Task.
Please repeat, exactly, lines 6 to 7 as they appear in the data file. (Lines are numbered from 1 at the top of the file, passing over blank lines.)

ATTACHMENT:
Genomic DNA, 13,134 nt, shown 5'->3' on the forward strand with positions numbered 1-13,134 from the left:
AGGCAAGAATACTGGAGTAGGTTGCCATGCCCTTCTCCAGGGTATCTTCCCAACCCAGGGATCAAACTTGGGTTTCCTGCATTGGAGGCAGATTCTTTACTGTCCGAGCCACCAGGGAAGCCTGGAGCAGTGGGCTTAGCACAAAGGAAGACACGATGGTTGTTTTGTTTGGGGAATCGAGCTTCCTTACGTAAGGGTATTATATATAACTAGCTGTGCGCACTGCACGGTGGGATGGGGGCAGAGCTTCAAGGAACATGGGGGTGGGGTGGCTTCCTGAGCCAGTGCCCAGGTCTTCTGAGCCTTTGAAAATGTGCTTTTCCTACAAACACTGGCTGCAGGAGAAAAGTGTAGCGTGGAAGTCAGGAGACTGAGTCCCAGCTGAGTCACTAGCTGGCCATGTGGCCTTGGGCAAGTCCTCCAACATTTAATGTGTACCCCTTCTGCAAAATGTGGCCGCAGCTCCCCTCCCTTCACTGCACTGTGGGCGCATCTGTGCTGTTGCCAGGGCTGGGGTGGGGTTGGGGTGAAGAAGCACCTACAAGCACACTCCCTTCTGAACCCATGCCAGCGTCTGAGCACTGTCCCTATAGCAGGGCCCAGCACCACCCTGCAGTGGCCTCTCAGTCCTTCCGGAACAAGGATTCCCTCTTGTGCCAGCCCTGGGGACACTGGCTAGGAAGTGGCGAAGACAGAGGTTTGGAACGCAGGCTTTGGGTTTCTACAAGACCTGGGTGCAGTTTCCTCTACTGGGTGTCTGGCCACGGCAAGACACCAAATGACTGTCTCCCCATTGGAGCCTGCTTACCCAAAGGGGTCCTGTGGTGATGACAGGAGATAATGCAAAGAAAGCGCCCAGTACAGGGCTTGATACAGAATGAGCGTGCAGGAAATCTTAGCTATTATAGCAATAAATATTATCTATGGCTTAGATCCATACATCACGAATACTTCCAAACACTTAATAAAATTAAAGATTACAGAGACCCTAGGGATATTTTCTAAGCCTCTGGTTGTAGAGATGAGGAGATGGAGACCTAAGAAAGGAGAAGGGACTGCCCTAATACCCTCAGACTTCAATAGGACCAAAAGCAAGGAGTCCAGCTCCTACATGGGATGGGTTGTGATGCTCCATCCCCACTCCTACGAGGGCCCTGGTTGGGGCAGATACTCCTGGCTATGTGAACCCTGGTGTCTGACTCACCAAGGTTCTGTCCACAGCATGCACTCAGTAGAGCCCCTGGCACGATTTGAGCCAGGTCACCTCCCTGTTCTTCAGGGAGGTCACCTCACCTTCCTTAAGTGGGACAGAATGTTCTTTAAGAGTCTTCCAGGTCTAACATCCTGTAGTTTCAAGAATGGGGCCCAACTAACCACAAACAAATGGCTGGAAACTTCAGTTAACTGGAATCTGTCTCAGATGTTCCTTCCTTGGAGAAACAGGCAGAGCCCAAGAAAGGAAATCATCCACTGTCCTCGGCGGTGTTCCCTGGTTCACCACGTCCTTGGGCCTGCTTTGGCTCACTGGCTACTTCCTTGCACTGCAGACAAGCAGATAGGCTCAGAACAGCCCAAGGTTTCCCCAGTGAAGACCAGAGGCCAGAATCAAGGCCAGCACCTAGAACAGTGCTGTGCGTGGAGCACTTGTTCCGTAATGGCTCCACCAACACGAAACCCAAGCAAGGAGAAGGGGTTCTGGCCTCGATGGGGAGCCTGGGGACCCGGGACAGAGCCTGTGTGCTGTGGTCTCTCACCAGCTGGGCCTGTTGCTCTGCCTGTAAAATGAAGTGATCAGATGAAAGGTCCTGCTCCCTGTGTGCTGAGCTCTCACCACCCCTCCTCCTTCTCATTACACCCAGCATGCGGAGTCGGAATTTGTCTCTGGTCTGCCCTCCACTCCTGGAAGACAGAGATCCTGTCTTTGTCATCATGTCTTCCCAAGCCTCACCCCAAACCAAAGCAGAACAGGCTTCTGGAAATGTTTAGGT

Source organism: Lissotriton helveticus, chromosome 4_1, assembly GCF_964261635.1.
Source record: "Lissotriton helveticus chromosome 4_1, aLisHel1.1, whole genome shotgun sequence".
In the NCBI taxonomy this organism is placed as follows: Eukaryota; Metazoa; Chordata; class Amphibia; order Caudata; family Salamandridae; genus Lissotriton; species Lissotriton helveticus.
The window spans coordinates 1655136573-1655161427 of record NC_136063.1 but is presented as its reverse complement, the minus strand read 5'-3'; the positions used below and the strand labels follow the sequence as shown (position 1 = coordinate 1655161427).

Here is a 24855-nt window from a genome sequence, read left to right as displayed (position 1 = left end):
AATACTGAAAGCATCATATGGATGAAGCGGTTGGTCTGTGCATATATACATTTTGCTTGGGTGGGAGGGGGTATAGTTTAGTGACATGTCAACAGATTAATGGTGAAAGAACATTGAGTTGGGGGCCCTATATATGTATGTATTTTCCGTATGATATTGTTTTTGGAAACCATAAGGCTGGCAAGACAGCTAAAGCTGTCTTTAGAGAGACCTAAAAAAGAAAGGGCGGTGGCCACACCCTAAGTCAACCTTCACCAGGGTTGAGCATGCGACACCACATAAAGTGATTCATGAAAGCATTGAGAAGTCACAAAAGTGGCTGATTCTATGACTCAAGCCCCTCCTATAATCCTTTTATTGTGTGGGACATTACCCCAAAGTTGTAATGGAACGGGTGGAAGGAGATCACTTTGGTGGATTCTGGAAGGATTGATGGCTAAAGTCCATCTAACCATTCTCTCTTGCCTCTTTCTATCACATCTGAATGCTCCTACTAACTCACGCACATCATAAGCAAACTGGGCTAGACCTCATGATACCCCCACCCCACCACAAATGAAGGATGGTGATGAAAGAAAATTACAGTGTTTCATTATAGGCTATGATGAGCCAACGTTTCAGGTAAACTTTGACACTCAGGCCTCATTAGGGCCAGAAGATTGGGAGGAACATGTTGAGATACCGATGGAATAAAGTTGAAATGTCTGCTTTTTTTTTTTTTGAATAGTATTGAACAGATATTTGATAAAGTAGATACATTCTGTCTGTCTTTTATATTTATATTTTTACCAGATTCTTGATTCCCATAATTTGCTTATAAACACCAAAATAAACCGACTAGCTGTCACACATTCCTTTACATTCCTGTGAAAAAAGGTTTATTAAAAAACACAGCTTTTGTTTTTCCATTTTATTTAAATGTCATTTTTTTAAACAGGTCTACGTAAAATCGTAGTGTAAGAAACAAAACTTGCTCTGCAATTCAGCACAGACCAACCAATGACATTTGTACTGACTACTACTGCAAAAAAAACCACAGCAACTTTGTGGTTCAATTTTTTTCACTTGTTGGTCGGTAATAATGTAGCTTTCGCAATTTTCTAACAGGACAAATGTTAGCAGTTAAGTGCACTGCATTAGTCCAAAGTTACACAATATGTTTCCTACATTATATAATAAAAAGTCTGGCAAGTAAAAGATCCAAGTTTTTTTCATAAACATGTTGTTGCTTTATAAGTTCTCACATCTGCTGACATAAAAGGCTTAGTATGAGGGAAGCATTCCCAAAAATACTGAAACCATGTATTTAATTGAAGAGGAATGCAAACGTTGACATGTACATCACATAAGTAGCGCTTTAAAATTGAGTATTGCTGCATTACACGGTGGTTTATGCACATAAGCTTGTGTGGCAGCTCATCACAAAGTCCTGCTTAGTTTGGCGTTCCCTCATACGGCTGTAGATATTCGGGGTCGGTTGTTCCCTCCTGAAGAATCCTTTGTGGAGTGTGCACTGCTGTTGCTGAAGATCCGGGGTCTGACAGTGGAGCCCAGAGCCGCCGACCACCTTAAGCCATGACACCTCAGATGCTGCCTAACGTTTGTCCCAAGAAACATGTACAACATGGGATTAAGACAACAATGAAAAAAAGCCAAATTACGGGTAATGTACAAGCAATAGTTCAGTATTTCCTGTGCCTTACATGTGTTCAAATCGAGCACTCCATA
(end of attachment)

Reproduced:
The window spans coordinates 1655136573-1655161427 of record NC_136063.1 but is presented as its reverse complement, the minus strand read 5'-3'; the positions used below and the strand labels follow the sequence as shown (position 1 = coordinate 1655161427).

Here is a 24855-nt window from a genome sequence, read left to right as displayed (position 1 = left end):